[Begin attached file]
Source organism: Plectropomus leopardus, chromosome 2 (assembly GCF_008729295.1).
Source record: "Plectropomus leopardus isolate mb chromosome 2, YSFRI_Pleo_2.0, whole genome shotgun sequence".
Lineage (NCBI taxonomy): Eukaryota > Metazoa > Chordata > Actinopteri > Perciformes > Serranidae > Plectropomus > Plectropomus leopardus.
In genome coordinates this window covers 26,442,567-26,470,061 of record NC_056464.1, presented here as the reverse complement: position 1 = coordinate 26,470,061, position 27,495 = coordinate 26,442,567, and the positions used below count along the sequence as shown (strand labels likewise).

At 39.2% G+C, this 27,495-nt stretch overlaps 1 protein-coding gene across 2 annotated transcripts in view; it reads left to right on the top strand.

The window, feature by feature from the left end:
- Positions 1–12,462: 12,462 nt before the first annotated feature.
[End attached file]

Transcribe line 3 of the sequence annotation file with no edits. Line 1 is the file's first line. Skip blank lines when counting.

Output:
Lineage (NCBI taxonomy): Eukaryota > Metazoa > Chordata > Actinopteri > Perciformes > Serranidae > Plectropomus > Plectropomus leopardus.